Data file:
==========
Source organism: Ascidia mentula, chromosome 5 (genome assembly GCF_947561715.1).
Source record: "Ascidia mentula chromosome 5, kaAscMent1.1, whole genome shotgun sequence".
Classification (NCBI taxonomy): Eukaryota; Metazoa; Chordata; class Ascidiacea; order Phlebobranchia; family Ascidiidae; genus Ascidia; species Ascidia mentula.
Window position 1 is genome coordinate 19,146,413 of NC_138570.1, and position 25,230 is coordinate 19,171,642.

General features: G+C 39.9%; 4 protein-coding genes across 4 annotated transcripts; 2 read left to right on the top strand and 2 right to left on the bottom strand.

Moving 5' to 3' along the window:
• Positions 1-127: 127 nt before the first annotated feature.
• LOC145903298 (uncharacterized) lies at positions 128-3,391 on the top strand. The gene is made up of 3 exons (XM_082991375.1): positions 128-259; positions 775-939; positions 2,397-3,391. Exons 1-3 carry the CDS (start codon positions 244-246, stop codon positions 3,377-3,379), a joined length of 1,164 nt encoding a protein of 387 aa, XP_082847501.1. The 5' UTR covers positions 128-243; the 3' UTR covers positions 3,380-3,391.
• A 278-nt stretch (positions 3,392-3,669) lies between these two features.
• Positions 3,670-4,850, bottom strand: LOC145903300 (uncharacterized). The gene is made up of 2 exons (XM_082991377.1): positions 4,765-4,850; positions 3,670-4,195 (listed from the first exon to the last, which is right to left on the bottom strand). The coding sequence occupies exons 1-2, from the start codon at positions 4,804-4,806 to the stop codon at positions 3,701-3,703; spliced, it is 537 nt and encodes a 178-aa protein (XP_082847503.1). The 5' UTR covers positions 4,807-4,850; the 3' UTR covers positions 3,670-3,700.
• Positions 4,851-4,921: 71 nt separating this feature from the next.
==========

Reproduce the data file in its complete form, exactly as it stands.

Source organism: Ascidia mentula, chromosome 5 (genome assembly GCF_947561715.1).
Source record: "Ascidia mentula chromosome 5, kaAscMent1.1, whole genome shotgun sequence".
Classification (NCBI taxonomy): Eukaryota; Metazoa; Chordata; class Ascidiacea; order Phlebobranchia; family Ascidiidae; genus Ascidia; species Ascidia mentula.
Window position 1 is genome coordinate 19,146,413 of NC_138570.1, and position 25,230 is coordinate 19,171,642.

General features: G+C 39.9%; 4 protein-coding genes across 4 annotated transcripts; 2 read left to right on the top strand and 2 right to left on the bottom strand.

Moving 5' to 3' along the window:
• Positions 1-127: 127 nt before the first annotated feature.
• LOC145903298 (uncharacterized) lies at positions 128-3,391 on the top strand. The gene is made up of 3 exons (XM_082991375.1): positions 128-259; positions 775-939; positions 2,397-3,391. Exons 1-3 carry the CDS (start codon positions 244-246, stop codon positions 3,377-3,379), a joined length of 1,164 nt encoding a protein of 387 aa, XP_082847501.1. The 5' UTR covers positions 128-243; the 3' UTR covers positions 3,380-3,391.
• A 278-nt stretch (positions 3,392-3,669) lies between these two features.
• Positions 3,670-4,850, bottom strand: LOC145903300 (uncharacterized). The gene is made up of 2 exons (XM_082991377.1): positions 4,765-4,850; positions 3,670-4,195 (listed from the first exon to the last, which is right to left on the bottom strand). The coding sequence occupies exons 1-2, from the start codon at positions 4,804-4,806 to the stop codon at positions 3,701-3,703; spliced, it is 537 nt and encodes a 178-aa protein (XP_082847503.1). The 5' UTR covers positions 4,807-4,850; the 3' UTR covers positions 3,670-3,700.
• Positions 4,851-4,921: 71 nt separating this feature from the next.